Short description of the CNN Simulator
This page gives a short overall view of the CNN Simulator. After reading
this document, the user should be able to do basic manipulations. For more
detailed information, we refer to the "How to..."-section on the head page.
The basic idea is to create a visualizing CNN Simulator which allows
to track the way in which the state trajectories evolve, thus gaining an
insight into the behavior of CNN dynamics. This may be useful for
forming an idea how a CNN 'works', especially for those people who are
not experienced in CNN theory.
Basically, this Simulator extends the existing CNN simulator written by
Martin Hänggi which is accessible through World Wide Web on
The new simulator is operated very similarly to the existing one. That is
why people who are familiar with the existing simulator will be able to
use the new one after very short time. All the existing features are
The simulator deals with two-dimensional CNN's. The cells are visualized
in a two-dimensional array.
The cells are identical time-continuous dynamical systems.
We restrict the cells to have a "3*3-neighborhood"
Many new features have been added:
The operation of the simulator is kept simple. This is useful for those
who are new to the CNN area. The number of parameters to be entered by
the user before starting a simulation is minimal. Nevertheless, the model
can be adapted in many ways to the user's needs, but the corresponding
parameters are hidden in submenus (called "sections"). So the first-time user
will not be confronted with confusing parameters.
The cells are visualized in a grid structure, the values of the input and
state values are represented by colors. The colormap has not been changed:
white pixels represent the value of "-1", black pixels represent "+1".
For the values in between, a gray-scale is applied. When the color of a
cell turns red it means that its state is "> 1" whereas green cells signify
a cell-state "< -1".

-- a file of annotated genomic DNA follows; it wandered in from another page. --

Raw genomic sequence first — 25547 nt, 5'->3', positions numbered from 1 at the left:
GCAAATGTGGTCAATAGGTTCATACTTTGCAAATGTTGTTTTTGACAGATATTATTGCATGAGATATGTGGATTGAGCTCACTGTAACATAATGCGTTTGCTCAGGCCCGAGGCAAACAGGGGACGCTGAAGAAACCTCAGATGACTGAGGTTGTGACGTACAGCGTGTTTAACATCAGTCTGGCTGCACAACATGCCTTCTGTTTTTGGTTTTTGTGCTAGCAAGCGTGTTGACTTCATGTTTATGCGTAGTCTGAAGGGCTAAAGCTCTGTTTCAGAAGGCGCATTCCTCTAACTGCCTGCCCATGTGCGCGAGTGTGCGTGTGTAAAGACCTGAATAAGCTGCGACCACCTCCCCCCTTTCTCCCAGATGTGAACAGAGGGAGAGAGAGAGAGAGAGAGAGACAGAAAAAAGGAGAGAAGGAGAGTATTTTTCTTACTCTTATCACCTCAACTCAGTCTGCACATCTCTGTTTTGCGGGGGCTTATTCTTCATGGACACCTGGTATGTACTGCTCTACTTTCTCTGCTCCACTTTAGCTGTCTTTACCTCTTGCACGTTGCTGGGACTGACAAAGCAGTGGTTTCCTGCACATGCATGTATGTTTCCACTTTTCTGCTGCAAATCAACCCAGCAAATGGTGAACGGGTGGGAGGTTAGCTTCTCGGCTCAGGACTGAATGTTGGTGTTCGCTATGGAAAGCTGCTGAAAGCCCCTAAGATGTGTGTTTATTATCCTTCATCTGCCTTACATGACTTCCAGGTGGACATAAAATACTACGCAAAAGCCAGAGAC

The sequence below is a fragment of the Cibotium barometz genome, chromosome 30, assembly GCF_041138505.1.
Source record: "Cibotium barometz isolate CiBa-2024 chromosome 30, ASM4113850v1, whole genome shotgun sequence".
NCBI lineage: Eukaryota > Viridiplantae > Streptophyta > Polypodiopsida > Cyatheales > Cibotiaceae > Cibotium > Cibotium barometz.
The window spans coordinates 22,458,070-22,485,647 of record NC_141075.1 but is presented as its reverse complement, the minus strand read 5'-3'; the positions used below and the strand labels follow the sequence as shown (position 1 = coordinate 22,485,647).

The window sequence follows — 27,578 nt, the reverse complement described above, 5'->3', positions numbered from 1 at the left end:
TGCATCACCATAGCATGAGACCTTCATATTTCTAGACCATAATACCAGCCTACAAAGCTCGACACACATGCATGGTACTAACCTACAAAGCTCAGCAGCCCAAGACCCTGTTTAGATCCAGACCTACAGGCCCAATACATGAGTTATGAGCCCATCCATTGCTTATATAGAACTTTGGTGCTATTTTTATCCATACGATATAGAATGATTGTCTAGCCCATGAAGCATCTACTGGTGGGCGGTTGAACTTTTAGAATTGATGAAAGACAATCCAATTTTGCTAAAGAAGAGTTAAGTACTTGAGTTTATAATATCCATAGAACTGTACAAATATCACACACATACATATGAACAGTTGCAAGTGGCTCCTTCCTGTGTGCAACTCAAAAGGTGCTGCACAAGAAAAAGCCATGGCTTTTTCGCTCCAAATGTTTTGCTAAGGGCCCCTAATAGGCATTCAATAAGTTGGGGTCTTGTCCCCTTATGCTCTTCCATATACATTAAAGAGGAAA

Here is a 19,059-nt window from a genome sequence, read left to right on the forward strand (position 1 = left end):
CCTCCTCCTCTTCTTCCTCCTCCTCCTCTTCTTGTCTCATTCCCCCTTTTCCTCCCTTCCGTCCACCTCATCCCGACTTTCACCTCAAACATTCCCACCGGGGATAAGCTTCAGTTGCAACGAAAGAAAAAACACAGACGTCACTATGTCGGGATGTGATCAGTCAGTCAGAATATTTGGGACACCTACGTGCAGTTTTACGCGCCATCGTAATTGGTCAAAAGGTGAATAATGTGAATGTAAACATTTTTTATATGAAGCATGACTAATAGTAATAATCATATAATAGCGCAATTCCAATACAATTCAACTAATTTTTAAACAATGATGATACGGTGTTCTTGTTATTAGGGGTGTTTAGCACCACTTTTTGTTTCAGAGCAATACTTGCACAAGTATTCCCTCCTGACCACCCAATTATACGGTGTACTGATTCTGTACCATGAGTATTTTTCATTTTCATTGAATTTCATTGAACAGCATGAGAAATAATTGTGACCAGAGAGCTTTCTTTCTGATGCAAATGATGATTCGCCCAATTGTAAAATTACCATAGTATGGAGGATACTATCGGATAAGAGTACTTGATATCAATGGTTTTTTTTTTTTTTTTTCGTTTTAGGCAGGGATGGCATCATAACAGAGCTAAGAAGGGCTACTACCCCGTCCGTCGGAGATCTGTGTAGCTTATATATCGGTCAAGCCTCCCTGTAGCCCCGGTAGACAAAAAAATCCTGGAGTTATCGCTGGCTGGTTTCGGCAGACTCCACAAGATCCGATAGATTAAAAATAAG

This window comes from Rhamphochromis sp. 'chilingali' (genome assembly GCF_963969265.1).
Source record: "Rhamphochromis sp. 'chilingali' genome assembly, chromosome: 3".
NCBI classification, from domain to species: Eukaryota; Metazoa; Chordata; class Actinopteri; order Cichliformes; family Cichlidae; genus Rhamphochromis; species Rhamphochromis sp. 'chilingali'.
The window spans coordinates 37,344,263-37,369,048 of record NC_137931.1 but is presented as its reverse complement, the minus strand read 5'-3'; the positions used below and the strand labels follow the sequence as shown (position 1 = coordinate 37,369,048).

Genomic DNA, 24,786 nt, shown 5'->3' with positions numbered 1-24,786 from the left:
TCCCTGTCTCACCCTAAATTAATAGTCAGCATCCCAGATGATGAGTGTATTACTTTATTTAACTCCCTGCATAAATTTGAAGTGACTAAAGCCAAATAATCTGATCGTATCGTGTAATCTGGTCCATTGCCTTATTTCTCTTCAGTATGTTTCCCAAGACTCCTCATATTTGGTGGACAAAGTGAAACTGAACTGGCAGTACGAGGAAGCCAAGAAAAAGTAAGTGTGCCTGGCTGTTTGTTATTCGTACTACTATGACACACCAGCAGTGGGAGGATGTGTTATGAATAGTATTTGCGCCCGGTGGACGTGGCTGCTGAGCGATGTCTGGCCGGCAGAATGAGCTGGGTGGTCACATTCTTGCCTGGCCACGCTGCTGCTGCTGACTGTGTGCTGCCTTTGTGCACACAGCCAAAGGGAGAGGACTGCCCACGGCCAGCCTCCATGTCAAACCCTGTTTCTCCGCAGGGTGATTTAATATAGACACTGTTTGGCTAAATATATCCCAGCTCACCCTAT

The template sets can be selected in a very simple way. Input pictures
can be painted or changed by mouse-clicking on the cells, even during simulation.
The simulation process can be suspended and resumed to get deeper insight
in the CNN dynamics.
After starting the CNN simulator, the following applet is displayed.
The graphical layout may differ slightly, depending on the
operating system and the particular browser used.
The dimensions of the CNN array can be chosen manually within the simulator.
Boundary conditions can be entered manually within the simulator. Periodic
boundary conditions can be selected.
The templates in the library have a parametric form. A value for the only
parameter q can be entered manually.
The simulation speed can be reduced using a slider. The current simulation
time is displayed in a separate field.
Settling time is displayed in a field, when no cell of the network remains
in the linear region (of the piece-wise linear function).
A library with useful input pictures has been added.
The CNN simulator contains a trajectory viewer. The dynamics of some selected
cells can be observed. In suspended mode or stopped mode, input-, state-
or output-value of any cell can be displayed.
In order to approach the simulation to reality (CNN implementation in a VLSI
chip), the model can be influenced in different ways: The internal state
can be bounded to a certain limit. Template-, input- and initial-state-values
can be perturbed. Different output functions can be chosen.
The user can select between different integration methods.
Absolute and relative robustness of template sets can be calculated.
When a template set is selected, the simulator chooses appropriate boundary
conditions and initial state. Nevertheless, the user can modify these settings
A library containing predefined input images and demos for selected template
sets has been created.
The main controls are located on the upper left side of the GUI
(Graphical user interface). They are used to control simulation proceeding.
Read How to...start integration process
for further information.
On the upper right side of the GUI, the time viewer is located.
The field on the top displays the current integration time while the field
below displays the settling time.
Settling time is only defined when using
the standard output function PWL. It describes the time from the start